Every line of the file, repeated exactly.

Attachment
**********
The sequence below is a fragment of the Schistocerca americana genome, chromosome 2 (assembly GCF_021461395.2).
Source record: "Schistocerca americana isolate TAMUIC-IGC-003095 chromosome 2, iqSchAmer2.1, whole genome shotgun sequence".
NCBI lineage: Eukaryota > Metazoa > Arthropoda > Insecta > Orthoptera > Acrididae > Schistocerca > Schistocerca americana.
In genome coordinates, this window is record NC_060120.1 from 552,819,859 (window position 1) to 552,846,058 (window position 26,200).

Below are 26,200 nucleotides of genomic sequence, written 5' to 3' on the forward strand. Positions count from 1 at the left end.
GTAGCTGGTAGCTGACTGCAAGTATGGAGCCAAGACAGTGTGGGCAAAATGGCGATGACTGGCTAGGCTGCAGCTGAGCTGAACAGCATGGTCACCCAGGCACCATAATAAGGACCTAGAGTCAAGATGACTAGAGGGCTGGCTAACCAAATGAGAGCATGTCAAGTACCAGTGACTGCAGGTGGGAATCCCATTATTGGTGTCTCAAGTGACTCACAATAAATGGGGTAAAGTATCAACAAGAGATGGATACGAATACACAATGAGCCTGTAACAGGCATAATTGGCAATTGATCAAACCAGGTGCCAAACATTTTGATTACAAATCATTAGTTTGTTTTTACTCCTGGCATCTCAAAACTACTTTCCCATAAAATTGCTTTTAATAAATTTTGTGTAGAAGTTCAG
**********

The sequence below is a fragment of the Schistocerca americana genome, chromosome 2 (assembly GCF_021461395.2).
Source record: "Schistocerca americana isolate TAMUIC-IGC-003095 chromosome 2, iqSchAmer2.1, whole genome shotgun sequence".
NCBI lineage: Eukaryota > Metazoa > Arthropoda > Insecta > Orthoptera > Acrididae > Schistocerca > Schistocerca americana.
In genome coordinates, this window is record NC_060120.1 from 552,819,859 (window position 1) to 552,846,058 (window position 26,200).

Below are 26,200 nucleotides of genomic sequence, written 5' to 3' on the forward strand. Positions count from 1 at the left end.
GTAGCTGGTAGCTGACTGCAAGTATGGAGCCAAGACAGTGTGGGCAAAATGGCGATGACTGGCTAGGCTGCAGCTGAGCTGAACAGCATGGTCACCCAGGCACCATAATAAGGACCTAGAGTCAAGATGACTAGAGGGCTGGCTAACCAAATGAGAGCATGTCAAGTACCAGTGACTGCAGGTGGGAATCCCATTATTGGTGTCTCAAGTGACTCACAATAAATGGGGTAAAGTATCAACAAGAGATGGATACGAATACACAATGAGCCTGTAACAGGCATAATTGGCAATTGATCAAACCAGGTGCCAAACATTTTGATTACAAATCATTAGTTTGTTTTTACTCCTGGCATCTCAAAACTACTTTCCCATAAAATTGCTTTTAATAAATTTTGTGTAGAAGTTCAG